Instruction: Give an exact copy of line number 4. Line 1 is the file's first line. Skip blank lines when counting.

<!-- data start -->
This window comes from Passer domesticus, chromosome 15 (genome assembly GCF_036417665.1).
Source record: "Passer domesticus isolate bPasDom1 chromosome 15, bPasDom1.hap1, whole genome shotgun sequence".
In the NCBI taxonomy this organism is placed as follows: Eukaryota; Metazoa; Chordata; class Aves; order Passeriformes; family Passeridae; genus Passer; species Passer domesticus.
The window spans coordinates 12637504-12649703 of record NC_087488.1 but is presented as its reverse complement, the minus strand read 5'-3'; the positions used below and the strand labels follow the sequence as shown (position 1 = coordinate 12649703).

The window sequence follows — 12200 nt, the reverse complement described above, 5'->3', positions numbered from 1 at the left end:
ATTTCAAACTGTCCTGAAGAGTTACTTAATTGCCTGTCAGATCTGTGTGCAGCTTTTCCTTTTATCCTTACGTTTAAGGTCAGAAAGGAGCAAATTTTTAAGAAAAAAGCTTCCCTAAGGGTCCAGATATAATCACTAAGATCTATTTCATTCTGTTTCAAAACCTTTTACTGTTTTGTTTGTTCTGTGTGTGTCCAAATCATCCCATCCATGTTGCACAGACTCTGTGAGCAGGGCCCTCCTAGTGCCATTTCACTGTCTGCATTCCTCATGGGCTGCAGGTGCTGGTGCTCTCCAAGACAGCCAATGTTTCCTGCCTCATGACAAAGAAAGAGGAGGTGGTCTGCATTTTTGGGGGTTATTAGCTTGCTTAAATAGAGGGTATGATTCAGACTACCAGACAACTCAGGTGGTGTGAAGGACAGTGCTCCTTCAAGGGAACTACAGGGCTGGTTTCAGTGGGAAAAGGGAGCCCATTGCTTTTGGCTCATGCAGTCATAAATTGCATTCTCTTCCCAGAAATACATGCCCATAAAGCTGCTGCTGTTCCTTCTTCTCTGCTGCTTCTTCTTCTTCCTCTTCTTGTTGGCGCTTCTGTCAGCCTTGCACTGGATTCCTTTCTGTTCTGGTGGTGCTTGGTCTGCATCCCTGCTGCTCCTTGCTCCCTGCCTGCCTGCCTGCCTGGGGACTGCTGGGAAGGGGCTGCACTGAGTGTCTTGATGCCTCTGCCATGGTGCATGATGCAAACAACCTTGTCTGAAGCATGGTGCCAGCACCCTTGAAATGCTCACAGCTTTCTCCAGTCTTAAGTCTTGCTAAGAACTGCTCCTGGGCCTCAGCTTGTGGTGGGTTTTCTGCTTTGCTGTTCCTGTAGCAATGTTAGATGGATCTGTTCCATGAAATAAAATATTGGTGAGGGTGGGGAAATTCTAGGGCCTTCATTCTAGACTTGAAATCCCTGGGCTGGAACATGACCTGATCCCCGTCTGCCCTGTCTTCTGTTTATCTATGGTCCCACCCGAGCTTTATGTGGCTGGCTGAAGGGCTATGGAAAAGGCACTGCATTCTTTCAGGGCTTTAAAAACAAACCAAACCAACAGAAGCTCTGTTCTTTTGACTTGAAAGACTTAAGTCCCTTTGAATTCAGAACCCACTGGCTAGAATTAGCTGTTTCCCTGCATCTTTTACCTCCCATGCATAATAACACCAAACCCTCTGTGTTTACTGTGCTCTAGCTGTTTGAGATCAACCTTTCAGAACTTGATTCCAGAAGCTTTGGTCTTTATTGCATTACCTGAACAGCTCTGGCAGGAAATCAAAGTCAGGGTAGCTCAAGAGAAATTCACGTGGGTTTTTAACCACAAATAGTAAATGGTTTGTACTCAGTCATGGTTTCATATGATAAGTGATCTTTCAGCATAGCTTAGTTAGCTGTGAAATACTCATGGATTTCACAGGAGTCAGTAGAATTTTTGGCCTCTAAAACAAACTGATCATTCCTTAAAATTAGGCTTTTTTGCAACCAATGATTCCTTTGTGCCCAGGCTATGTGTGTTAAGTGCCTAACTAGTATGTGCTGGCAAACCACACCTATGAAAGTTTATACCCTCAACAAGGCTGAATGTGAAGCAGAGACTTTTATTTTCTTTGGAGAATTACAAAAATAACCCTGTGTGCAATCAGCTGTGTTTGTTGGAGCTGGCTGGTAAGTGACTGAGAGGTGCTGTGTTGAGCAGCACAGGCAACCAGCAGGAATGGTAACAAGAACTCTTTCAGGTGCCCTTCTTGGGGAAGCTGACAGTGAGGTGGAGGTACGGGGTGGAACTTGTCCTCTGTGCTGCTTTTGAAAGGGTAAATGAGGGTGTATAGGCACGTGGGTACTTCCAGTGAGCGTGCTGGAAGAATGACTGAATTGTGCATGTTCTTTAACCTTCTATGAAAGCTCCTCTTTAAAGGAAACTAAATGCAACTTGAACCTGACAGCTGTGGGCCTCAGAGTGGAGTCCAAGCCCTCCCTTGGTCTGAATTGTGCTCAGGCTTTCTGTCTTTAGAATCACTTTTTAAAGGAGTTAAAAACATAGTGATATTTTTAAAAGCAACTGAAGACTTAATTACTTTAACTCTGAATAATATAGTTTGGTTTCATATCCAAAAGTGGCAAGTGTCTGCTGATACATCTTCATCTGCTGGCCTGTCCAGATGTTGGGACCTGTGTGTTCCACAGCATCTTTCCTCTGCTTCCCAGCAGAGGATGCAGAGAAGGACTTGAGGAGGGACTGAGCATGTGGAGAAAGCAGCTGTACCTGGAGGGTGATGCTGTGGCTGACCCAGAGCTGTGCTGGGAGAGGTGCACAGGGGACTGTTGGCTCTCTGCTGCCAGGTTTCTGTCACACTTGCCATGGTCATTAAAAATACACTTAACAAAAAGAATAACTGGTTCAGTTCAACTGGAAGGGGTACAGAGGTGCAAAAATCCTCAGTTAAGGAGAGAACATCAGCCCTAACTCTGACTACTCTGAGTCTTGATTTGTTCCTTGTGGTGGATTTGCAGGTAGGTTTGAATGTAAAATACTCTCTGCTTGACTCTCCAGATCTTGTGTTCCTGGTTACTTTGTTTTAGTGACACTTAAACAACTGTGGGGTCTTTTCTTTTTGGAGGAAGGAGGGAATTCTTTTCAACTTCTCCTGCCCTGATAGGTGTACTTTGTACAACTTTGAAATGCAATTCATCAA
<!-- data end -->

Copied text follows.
The window spans coordinates 12637504-12649703 of record NC_087488.1 but is presented as its reverse complement, the minus strand read 5'-3'; the positions used below and the strand labels follow the sequence as shown (position 1 = coordinate 12649703).